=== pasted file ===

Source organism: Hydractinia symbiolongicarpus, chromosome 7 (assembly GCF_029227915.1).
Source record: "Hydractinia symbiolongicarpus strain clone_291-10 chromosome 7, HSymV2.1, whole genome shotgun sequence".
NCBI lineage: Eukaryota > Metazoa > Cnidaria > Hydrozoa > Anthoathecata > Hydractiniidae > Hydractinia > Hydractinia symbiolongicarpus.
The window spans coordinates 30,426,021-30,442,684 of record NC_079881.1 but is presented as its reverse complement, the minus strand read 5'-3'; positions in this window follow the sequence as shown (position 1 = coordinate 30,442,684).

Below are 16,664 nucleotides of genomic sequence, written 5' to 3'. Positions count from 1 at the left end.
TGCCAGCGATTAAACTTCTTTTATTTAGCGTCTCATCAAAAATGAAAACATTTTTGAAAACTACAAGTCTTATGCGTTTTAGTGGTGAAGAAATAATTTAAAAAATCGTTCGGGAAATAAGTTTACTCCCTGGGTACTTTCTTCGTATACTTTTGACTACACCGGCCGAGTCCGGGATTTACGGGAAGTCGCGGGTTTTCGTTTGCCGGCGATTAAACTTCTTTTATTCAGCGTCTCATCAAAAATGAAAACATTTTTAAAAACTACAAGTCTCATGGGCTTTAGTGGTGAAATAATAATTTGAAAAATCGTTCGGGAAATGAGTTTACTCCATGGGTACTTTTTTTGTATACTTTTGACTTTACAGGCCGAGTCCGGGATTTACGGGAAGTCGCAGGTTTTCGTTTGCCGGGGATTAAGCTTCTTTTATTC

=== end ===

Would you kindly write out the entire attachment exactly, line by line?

Source organism: Hydractinia symbiolongicarpus, chromosome 7 (assembly GCF_029227915.1).
Source record: "Hydractinia symbiolongicarpus strain clone_291-10 chromosome 7, HSymV2.1, whole genome shotgun sequence".
NCBI lineage: Eukaryota > Metazoa > Cnidaria > Hydrozoa > Anthoathecata > Hydractiniidae > Hydractinia > Hydractinia symbiolongicarpus.
The window spans coordinates 30,426,021-30,442,684 of record NC_079881.1 but is presented as its reverse complement, the minus strand read 5'-3'; positions in this window follow the sequence as shown (position 1 = coordinate 30,442,684).

Below are 16,664 nucleotides of genomic sequence, written 5' to 3'. Positions count from 1 at the left end.
TGCCAGCGATTAAACTTCTTTTATTTAGCGTCTCATCAAAAATGAAAACATTTTTGAAAACTACAAGTCTTATGCGTTTTAGTGGTGAAGAAATAATTTAAAAAATCGTTCGGGAAATAAGTTTACTCCCTGGGTACTTTCTTCGTATACTTTTGACTACACCGGCCGAGTCCGGGATTTACGGGAAGTCGCGGGTTTTCGTTTGCCGGCGATTAAACTTCTTTTATTCAGCGTCTCATCAAAAATGAAAACATTTTTAAAAACTACAAGTCTCATGGGCTTTAGTGGTGAAATAATAATTTGAAAAATCGTTCGGGAAATGAGTTTACTCCATGGGTACTTTTTTTGTATACTTTTGACTTTACAGGCCGAGTCCGGGATTTACGGGAAGTCGCAGGTTTTCGTTTGCCGGGGATTAAGCTTCTTTTATTC